Improved access proposed for Murujuga

A proposed amendment to the Murujuga National Park Management Plan, aimed at improving access to one of Western Australia’s most culturally significant areas, is now open for public comment.

Murujuga, in the Pilbara, is home to one of the largest and most diverse collections of rock art (petroglyphs) in the world. Its more than one million images capture at least 47,000 years of human existence and provide an archaeological record of traditional use of the area.

Quoll and wallaby rock art. Photo credit: Murujuga Aboriginal Corporation

The engravings show human images, extinct animal species such as megafauna and Thylacines, as well as existing birds, animals and marine life. The area also features middens, fish traps, rock shelters, ceremonial places and stone arrangements.

The proposed amendment will allow for the construction of a new access road to Conzinc Bay, in the northern part of Murujuga National Park, where visitor facilities will be built. Currently, access is only available by four-wheel drive over very rough terrain.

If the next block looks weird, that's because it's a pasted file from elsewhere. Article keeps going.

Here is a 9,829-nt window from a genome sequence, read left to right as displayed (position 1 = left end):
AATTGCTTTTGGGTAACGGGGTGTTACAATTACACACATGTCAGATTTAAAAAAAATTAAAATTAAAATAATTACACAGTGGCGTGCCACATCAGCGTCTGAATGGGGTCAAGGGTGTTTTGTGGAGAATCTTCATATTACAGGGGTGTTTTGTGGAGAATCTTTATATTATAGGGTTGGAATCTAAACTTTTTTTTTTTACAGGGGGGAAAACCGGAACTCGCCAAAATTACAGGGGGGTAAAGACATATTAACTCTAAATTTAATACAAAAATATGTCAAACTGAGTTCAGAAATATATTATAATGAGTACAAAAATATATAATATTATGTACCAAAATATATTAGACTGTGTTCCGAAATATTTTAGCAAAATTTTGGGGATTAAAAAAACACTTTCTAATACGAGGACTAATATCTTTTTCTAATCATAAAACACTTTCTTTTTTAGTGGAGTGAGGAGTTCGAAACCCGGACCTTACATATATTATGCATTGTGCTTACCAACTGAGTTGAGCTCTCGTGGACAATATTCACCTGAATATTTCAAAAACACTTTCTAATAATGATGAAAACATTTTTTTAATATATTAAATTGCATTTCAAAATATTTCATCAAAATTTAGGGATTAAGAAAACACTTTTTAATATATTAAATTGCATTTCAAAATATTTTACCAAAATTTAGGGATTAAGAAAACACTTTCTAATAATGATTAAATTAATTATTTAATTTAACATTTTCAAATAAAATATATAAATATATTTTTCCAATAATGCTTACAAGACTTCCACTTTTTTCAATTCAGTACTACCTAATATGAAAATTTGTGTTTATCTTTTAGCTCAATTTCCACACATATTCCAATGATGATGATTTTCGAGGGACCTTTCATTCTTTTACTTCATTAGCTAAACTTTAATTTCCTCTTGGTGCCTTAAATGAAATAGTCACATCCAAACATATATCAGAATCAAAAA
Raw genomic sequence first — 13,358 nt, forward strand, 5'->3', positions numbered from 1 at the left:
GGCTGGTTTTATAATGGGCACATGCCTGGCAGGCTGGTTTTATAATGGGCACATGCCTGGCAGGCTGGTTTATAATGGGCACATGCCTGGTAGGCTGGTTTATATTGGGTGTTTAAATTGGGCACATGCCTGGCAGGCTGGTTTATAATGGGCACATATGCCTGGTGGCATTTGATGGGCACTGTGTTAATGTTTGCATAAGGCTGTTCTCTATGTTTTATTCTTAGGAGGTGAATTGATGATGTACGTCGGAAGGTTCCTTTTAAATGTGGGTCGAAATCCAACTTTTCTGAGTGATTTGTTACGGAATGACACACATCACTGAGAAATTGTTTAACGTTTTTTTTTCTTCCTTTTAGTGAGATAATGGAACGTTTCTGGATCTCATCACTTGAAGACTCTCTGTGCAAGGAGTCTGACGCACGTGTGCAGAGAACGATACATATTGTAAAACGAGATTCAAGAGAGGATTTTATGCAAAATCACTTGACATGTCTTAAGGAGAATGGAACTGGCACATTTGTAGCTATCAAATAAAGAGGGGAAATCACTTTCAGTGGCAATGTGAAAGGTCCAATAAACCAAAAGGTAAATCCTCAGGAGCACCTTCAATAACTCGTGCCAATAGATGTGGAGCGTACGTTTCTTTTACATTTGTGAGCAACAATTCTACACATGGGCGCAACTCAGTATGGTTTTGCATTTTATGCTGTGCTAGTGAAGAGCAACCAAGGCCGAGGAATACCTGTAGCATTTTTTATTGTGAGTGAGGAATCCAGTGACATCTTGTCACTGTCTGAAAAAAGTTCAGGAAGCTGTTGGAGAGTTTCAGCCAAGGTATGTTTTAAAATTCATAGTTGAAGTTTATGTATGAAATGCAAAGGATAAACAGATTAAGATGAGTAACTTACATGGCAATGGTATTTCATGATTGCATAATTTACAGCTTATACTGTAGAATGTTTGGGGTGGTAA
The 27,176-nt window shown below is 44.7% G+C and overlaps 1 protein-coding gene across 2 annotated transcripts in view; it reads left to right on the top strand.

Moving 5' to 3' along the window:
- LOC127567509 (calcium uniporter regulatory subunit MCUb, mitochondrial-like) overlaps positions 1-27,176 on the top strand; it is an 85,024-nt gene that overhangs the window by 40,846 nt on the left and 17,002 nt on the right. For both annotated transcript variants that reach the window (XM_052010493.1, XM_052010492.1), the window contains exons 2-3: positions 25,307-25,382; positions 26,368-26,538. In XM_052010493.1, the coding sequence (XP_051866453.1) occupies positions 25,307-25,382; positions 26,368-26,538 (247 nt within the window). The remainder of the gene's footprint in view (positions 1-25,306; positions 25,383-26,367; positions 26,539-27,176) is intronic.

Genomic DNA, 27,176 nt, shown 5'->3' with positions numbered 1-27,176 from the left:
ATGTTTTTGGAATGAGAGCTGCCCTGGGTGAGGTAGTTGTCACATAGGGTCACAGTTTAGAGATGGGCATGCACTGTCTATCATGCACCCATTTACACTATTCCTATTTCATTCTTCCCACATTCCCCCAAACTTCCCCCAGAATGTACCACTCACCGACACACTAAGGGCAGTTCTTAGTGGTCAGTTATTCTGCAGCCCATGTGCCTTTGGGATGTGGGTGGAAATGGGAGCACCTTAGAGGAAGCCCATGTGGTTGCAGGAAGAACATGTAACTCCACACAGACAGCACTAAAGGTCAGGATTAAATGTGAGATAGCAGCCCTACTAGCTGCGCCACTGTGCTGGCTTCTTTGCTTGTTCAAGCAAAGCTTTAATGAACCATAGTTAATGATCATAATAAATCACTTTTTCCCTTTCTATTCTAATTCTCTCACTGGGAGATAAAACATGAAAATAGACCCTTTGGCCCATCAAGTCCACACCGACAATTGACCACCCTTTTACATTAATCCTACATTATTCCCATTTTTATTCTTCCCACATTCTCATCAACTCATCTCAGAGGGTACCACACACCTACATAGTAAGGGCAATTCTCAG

The amendment was prepared by the Murujuga Aboriginal Corporation and Department of Biodiversity, Conservation and Attractions as joint managers of the national park. It includes measures to manage and mitigate any potential environmental and cultural risks associated with the construction of the access road and visitor infrastructure, including national and potential World Heritage values.

A Murujuga Living Knowledge Centre to interpret rock art and support cultural tourism activities for visitors to the region is part of the tourism precinct planning, and two sites in the northern part of the park have been identified for visitor infrastructure for day-use and recreation activities, including fishing and swimming.

A two-month period of public comment will allow interested Western Australians to have their say. Feedback can be provided at Have your say – Parks and Wildlife Service (